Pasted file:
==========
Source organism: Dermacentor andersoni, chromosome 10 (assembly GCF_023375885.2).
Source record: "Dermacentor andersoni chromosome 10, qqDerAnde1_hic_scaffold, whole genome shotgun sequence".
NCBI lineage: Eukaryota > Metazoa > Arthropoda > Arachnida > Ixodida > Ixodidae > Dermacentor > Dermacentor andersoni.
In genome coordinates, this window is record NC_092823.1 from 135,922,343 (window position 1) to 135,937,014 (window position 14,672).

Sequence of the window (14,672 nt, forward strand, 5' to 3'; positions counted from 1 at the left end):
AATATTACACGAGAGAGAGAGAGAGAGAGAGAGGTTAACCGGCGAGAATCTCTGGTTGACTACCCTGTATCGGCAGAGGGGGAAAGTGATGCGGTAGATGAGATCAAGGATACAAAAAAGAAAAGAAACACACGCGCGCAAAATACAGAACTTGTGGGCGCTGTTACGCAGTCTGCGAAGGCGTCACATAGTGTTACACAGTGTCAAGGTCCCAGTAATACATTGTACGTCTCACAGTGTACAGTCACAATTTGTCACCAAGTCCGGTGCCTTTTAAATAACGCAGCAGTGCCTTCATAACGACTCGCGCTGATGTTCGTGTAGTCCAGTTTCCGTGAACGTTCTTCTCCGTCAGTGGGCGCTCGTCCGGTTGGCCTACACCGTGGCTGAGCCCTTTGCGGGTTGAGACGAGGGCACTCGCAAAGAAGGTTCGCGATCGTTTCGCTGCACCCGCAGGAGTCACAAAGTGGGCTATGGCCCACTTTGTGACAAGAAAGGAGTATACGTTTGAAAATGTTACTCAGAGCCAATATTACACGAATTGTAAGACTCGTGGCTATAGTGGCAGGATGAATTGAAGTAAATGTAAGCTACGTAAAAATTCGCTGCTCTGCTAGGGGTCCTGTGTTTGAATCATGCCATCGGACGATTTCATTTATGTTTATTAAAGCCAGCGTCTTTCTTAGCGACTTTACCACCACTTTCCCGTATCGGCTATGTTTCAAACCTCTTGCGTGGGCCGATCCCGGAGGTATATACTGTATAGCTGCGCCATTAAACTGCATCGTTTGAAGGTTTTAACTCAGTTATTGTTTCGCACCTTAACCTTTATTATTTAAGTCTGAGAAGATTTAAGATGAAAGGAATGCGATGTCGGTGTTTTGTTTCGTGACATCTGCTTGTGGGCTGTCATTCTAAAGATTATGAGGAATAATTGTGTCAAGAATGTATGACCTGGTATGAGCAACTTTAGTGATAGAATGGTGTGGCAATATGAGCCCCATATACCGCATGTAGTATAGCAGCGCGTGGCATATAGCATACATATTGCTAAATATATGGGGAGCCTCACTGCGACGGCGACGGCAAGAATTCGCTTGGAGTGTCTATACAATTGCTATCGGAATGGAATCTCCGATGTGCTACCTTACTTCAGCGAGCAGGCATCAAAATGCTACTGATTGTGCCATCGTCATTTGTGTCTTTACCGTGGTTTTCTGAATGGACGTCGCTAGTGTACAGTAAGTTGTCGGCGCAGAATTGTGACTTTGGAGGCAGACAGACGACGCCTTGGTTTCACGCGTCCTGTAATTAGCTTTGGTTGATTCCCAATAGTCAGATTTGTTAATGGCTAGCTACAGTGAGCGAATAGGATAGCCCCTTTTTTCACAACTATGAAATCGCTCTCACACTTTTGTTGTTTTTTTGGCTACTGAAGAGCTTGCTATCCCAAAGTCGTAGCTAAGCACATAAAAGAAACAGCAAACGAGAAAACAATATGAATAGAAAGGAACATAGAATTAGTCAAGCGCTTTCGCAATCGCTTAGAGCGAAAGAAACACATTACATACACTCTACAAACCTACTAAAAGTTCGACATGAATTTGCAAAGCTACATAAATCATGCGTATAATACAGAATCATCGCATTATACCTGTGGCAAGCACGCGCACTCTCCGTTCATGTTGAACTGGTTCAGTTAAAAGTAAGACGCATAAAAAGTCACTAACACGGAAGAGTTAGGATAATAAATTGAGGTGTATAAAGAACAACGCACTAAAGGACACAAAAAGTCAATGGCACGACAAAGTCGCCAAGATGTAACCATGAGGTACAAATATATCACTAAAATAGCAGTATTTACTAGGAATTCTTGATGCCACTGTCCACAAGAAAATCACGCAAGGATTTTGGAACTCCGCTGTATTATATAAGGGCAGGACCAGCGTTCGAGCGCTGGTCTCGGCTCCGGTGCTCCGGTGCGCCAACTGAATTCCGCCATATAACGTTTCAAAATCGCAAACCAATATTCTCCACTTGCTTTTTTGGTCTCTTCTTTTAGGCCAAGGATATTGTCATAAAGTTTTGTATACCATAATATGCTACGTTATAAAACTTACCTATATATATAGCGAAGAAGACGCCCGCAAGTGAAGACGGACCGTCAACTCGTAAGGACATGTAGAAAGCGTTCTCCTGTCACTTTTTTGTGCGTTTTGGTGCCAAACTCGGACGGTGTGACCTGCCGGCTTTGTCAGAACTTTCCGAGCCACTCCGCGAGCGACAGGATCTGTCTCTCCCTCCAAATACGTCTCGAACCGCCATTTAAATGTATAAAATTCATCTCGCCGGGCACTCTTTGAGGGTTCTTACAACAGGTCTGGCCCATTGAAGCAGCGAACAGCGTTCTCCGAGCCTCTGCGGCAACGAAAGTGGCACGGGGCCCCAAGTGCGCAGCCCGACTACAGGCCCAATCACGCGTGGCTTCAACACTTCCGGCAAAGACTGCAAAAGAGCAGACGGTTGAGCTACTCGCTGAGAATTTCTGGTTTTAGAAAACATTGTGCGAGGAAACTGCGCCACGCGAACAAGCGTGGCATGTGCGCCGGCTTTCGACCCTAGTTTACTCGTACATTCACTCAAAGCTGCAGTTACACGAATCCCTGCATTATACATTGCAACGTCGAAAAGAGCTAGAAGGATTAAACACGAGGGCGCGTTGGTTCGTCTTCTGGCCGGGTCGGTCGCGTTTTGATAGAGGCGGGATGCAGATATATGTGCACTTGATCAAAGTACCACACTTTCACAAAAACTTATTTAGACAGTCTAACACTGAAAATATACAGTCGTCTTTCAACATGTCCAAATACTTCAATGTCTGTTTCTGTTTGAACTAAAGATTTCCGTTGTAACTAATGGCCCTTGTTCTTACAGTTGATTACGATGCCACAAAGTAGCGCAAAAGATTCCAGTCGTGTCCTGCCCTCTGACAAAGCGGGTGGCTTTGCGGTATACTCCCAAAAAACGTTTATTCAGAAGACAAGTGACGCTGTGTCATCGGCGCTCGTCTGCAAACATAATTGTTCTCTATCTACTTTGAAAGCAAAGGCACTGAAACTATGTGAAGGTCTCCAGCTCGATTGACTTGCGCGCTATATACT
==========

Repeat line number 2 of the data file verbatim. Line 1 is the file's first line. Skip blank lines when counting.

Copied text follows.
Source record: "Dermacentor andersoni chromosome 10, qqDerAnde1_hic_scaffold, whole genome shotgun sequence".